The Winslow Boy

by Terence Rattigan
The Old Vic, London

Based on the true story of a 13-year-old naval cadet who was expelled for stealing a five-shilling postal order and the father who was determined to prove his son's innocence before the rigid Edwardian courts, Terence Rattigan’s The Winslow Boy is, at once, both intimate domestic drama and a larger commentary on the rights of the citizen before the state. Both aspects are captured beautifully in Lindsay Posner’s production at the Old Vic.

At the heart of this production is Henry Goodman's stellar performance as retired bank employee Arthur Winslow. One of Rattigan’s enduring themes is the characteristic emotional reserve of the English and Goodman captures this perfectly; a man who is not outwardly demonstrative but yet feels so strongly about the injustice done to his youngest son Ronnie (an engaging if overly earnest Charlie Rowe) that he is willing to put everything at stake to stand up for what he believes in and to "let right be done".

There is very good work by Nick Hendrix as musically-inclined elder son Dickie and Naomi Frederick as suffragette daughter Catherine whose own relationship turmoil plays out in parallel to her brother's court case. Peter Sullivan is magnetic as renowned barrister Sir Robert Morton who takes Ronnie's case, with his arrogant, orotund “Thank Yous” and the masterfully executed mock-courtroom scene at the end of Act II where we are left almost completely convinced of Ronnie's guilt. The only weak link in the cast is Wendy Nottingham as the maid Violet who feels the need to overegg her lines and make herself out as the stock comedy character; her melodramatic retelling of the court verdict at the end proved quite unnecessary.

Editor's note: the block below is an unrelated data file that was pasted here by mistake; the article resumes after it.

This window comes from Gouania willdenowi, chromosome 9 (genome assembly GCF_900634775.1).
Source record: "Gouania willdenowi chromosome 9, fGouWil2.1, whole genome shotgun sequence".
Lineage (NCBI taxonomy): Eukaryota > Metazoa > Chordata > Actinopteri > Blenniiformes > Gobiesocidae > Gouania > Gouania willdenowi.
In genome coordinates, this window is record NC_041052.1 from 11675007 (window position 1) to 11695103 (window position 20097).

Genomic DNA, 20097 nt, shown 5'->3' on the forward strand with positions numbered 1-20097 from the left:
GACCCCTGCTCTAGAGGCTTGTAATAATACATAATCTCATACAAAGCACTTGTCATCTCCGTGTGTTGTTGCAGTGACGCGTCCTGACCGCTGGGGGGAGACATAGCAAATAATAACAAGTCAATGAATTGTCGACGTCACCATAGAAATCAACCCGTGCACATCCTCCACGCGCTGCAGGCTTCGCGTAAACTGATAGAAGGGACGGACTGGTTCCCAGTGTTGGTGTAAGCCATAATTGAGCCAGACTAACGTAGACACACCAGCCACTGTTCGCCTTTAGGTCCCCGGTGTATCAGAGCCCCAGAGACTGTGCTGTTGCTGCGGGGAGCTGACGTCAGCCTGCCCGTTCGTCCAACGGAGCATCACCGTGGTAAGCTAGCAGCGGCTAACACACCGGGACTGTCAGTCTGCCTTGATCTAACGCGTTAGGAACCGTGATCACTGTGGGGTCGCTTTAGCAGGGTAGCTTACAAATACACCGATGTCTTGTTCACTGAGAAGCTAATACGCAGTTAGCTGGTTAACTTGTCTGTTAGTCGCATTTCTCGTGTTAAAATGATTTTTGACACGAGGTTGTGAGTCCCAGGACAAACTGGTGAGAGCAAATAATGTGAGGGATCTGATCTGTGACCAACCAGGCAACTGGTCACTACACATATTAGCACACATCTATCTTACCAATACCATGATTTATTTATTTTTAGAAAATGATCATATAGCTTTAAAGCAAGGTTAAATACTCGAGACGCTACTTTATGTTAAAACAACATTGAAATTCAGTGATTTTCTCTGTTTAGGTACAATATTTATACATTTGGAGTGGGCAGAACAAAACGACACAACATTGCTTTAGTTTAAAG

Rattigan has been lauded for his probing and prescient account of societal issues and The Winslow Boy, with its condemnation of the tabloid press and the rigidities of the law towards everyday citizens, still rings true after all these years. Where I take issue is the fact that too many strands seem to unravel from what is essentially quite a distinct story. The plodding family solicitor Desmond Curry, who carries a torch for Catherine, seems a rather superfluous character. There is the hint of Arthur's wife Grace (a quietly powerful Deborah Findlay) being unhappy and overlooked but this is never taken up in any detail. I also wasn’t sure if it had been a conscious choice by Posner to play up the sexual tension between Sir Robert and Catherine throughout the play: it only makes their final exchange seem hollow.

Peter McKintosh's handsome set is replete with an adjoining dining room, courtyard and fine period details and the stage is beautifully lit by Tim Mitchell. While there is some drag in the second half, Posner's sensitive direction keeps the play flowing smoothly and he is alive to the unexpected comedy that can be found in Rattigan's lines. We can't help gunning for the victory of this little man who takes on the world.

The Crystalwords score: 4/5


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